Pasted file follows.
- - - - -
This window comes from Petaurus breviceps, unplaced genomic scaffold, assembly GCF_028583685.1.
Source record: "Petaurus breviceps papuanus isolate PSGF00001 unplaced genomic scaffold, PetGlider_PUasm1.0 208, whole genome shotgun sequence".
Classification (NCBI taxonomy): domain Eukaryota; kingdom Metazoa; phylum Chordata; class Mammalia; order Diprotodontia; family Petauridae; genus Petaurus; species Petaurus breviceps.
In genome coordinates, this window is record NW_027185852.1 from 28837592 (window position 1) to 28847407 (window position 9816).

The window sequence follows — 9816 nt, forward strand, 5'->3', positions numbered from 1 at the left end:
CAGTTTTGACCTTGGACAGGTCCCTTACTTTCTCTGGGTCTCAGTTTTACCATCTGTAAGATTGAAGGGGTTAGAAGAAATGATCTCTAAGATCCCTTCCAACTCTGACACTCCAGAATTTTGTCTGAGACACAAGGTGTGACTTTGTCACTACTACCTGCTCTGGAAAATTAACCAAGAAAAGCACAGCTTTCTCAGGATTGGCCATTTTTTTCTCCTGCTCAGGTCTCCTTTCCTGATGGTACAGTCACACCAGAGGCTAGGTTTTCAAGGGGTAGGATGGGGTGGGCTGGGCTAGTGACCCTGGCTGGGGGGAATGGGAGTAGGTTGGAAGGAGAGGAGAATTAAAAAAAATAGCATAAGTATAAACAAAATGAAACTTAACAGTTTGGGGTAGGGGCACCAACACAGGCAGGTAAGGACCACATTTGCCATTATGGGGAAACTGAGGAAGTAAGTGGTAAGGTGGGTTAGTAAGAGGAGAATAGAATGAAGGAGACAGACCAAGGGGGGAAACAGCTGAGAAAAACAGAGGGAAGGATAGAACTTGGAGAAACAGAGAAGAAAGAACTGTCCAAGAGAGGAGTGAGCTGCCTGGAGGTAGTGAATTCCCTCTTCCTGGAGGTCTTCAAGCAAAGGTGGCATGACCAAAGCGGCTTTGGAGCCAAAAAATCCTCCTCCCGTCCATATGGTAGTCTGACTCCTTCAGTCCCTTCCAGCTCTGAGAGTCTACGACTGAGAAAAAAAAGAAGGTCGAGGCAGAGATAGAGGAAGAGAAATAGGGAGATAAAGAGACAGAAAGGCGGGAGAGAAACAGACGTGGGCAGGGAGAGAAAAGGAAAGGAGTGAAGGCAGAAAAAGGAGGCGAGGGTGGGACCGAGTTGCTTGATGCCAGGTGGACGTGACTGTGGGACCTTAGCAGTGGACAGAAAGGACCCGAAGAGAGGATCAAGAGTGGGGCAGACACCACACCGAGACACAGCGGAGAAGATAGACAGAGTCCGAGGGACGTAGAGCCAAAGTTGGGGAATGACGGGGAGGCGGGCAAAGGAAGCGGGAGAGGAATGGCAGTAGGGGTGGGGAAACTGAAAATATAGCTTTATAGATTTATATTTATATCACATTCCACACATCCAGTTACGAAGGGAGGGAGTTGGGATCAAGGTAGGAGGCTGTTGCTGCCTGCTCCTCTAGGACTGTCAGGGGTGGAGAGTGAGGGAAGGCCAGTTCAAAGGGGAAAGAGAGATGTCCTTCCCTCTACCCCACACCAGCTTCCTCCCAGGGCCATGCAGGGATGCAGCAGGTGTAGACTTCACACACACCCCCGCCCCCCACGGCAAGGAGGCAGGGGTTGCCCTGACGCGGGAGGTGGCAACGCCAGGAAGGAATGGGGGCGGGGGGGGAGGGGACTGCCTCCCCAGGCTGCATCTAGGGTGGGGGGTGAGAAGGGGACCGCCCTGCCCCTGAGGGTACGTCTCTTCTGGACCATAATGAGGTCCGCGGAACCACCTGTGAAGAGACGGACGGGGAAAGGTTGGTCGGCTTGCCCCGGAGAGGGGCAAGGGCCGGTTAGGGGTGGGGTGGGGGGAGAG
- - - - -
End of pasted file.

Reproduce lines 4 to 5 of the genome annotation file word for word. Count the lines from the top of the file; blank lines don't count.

In genome coordinates, this window is record NW_027185852.1 from 28837592 (window position 1) to 28847407 (window position 9816).

The window sequence follows — 9816 nt, forward strand, 5'->3', positions numbered from 1 at the left end: